Friday, February 06, 2009

a tale of woe

So much for new year's resolutions. I guess it has been about 3 weeks since my last post. I was disappointed in the fruit of my last glaze firing and did not want to talk about it! There were a couple of pieces that I am happy with but mostly it was diappointing.
I like the 3 pieces that were made on wooden drape molds:


The smallest (6.5X2.5X1") accomodates a package of Philadelphia Cream Cheese or a stick of butter.


The middle sized one (9.75X5.5X1.25) is a nice size baking dish for the three of us.


The largest (11.5X9X1.25) holds just under 2 quarts. I filled it with a wonderful "Zucchini & Summer Squash Gratin" last night. I should have photographed it before we dug in--it was picture perfect! I wish these two casseroles were a little deeper. I want to figure out how to extend the sides of the mold so I can make them deeper.

The biggest disappointment was this small yellow bowl. The glaze crawled badly on the outside and the inside was unevenly colored. I had painted the glaze onto the bowl because I had very little of the glaze--not enough to dip the bowl into the glaze.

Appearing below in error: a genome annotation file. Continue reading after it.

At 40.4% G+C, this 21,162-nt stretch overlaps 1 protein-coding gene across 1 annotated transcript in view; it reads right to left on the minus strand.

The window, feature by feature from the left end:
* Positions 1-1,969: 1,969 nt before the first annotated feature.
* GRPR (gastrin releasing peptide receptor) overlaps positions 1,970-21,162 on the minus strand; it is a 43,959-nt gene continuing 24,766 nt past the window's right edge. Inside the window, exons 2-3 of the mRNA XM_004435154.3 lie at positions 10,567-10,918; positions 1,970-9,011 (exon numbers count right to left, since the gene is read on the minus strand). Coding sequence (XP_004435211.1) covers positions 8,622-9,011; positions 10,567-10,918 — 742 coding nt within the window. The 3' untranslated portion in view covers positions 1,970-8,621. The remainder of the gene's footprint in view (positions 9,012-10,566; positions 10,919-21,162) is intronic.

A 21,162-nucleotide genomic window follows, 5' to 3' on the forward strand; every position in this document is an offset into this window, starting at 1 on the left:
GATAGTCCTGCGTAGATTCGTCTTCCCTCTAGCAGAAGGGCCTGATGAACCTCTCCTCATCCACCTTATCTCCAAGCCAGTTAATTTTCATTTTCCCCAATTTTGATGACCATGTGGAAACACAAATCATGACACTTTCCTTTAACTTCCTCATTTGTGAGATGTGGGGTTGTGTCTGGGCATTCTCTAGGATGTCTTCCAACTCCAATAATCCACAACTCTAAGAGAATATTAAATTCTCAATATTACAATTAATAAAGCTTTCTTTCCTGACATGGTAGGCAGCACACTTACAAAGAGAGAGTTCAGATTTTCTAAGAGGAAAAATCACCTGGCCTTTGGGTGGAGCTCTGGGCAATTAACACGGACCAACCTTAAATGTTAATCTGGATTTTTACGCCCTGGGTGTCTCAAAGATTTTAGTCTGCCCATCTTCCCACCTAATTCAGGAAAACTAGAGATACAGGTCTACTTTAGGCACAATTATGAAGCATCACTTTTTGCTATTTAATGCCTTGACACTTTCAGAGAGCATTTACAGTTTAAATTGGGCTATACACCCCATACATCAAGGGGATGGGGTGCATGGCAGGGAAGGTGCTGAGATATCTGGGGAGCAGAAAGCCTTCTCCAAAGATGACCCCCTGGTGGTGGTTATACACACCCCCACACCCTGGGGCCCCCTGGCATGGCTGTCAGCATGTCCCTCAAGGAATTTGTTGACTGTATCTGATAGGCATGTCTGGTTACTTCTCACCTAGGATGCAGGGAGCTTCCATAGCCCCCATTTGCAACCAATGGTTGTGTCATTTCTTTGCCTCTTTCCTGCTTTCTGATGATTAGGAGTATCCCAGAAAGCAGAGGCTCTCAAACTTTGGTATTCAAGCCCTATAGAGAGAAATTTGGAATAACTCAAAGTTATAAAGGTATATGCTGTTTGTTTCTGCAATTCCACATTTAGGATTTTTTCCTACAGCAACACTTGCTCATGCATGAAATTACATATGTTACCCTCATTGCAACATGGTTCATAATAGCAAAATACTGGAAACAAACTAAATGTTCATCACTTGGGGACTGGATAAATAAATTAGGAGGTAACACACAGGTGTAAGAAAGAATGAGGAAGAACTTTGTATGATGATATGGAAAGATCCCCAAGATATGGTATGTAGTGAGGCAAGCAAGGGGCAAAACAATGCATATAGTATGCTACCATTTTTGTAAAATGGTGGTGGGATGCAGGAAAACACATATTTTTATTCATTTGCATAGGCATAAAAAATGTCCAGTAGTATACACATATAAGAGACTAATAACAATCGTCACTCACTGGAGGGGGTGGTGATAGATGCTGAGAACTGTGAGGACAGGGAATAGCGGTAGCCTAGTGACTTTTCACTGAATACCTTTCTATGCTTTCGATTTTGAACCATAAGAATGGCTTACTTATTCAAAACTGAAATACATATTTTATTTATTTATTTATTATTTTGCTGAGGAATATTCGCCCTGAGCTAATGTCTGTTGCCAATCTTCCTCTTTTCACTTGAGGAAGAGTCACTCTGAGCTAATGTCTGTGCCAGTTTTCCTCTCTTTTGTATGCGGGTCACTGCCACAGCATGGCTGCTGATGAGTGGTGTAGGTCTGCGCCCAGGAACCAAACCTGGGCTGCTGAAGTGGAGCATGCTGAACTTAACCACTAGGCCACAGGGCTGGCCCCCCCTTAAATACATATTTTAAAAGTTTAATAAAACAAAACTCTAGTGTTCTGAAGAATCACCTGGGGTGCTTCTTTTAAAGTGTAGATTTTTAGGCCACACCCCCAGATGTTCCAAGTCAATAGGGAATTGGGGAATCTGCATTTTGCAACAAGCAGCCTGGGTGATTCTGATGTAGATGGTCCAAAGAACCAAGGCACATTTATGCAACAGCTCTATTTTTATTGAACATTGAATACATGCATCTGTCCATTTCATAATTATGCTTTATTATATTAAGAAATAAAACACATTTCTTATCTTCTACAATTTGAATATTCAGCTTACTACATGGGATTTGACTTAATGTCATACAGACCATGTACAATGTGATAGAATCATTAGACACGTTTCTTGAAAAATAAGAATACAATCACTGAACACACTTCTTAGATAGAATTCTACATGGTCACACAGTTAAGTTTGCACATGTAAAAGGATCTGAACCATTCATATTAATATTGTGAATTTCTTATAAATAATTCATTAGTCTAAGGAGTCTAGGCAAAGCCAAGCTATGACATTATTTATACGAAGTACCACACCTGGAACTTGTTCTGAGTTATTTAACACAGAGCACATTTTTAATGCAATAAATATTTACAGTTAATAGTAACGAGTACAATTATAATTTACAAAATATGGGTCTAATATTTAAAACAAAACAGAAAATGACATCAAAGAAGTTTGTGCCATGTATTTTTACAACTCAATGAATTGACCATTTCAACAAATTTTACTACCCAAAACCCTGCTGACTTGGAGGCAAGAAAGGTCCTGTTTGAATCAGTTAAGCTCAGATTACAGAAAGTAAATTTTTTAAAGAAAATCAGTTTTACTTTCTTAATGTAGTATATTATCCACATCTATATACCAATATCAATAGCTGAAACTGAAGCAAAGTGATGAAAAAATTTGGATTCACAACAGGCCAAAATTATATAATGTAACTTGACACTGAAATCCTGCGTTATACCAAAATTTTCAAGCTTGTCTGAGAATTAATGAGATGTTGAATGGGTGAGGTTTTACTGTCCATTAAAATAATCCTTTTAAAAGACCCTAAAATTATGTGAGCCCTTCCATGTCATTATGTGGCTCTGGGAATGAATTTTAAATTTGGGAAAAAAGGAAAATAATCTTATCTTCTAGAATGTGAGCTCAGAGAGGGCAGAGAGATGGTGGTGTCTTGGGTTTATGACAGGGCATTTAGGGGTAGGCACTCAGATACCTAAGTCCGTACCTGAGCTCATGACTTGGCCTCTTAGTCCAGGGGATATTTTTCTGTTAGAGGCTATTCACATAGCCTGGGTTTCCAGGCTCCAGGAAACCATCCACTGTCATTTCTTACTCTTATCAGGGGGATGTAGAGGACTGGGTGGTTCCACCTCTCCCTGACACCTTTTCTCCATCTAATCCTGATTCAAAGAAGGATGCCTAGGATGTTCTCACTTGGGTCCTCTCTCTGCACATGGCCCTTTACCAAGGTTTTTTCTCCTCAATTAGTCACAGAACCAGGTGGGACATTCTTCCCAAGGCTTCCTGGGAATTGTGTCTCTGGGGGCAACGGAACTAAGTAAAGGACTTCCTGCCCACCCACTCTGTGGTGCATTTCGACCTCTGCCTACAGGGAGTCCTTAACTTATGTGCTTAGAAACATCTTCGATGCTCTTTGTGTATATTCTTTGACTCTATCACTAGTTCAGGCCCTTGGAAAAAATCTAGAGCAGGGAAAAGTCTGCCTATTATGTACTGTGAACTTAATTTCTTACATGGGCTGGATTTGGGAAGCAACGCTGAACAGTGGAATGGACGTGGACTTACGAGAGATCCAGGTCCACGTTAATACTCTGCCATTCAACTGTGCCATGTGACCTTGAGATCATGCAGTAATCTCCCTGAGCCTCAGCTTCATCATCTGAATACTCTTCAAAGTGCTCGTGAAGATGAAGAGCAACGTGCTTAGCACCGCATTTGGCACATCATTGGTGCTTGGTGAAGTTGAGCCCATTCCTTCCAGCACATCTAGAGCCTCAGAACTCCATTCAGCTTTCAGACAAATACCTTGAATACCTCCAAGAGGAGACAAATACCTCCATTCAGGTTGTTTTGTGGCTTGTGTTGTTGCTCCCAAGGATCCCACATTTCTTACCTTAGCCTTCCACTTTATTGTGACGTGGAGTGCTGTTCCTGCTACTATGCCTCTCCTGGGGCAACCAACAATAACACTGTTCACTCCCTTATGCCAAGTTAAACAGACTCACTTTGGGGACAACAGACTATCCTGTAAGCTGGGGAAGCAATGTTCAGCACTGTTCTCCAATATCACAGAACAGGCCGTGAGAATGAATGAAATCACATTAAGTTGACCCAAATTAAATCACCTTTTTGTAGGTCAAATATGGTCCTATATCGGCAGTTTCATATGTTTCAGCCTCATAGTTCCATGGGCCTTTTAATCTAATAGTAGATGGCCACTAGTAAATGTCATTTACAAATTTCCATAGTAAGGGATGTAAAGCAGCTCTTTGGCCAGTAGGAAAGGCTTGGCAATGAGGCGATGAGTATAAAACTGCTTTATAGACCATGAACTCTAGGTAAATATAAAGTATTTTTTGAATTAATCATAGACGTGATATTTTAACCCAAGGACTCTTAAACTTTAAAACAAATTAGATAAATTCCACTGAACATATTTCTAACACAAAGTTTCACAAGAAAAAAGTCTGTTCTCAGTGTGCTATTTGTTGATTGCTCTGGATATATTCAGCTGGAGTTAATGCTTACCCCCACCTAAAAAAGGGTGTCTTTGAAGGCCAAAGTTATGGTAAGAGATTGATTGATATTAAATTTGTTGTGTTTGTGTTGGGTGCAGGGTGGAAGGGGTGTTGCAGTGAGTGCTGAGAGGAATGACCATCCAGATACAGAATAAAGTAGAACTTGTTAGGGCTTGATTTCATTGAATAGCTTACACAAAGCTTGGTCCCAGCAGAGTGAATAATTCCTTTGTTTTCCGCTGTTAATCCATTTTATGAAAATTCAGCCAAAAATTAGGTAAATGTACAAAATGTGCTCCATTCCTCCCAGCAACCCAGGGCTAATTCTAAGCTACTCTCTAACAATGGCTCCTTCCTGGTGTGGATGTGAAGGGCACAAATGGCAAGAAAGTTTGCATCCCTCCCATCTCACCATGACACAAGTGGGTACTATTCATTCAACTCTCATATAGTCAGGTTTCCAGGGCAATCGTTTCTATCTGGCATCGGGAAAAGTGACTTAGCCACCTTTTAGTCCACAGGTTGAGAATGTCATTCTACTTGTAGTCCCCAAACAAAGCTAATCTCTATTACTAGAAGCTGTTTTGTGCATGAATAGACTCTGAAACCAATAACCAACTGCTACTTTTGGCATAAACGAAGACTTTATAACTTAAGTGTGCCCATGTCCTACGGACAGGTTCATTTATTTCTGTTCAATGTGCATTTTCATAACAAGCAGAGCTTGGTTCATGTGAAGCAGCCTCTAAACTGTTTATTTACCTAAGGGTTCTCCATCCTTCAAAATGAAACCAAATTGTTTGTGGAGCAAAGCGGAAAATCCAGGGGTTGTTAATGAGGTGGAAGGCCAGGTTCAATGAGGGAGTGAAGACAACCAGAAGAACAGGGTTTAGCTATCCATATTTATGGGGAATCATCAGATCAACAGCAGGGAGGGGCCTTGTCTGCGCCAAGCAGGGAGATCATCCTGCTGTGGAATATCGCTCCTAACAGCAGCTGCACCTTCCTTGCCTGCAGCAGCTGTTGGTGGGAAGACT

My attempt at adjusting my claybody was unsuccessful--there was no change in the rate of absorbency. I'll just keep experimenting with that for a while.

Meanwhile, I'm back at the wheel working on another kiln load of greenware. I have several bisqued pieces that need to be glazed and fired--but not a kiln load yet.

4 comments:

tsbroome said...

I think the casseroles are lovely. Like them a lot. If you want the sides higher, you could just add some coils and pinch them up. I know how you feel with glaze disappointment, last fall I threw away an entire kiln of Earthenware. The glazes crawled, some were on too thin, slip was rubbed off in not a good way, everything! Very sad for so much work but I learned a lot in the process.I kept one piece out of all of that. Just enjoy the process. It's all lessons, as my friend Stewart says!

potterboy said...

Yep - I can relate to all that. I've just come in from an epic 23 hour firing of my gas kiln and it would not get to temperature - it says cone 9 was down and 10 half way but i doubt that it's going to be mature. Why do we do it? I don't know...

Jerry said...

Those casseroles are nice. I was thinking that if you wanted the sides higher, you could just prop the molds up on a support and the clay could drape down past the mold. Then you could cut any type of rim height and finish desired.

Sister Creek Potter said...

I cut the rim by cutting against the edge of the mold. The texture is developed using a stamp pressed against the mold--creating the undulating rim. I need a solid side from bottom to the rim to accomplish these actions.